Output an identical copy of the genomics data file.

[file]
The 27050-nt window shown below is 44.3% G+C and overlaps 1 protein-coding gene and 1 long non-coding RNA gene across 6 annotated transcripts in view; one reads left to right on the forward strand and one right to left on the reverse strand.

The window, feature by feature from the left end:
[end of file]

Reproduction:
The 27050-nt window shown below is 44.3% G+C and overlaps 1 protein-coding gene and 1 long non-coding RNA gene across 6 annotated transcripts in view; one reads left to right on the forward strand and one right to left on the reverse strand.

The window, feature by feature from the left end: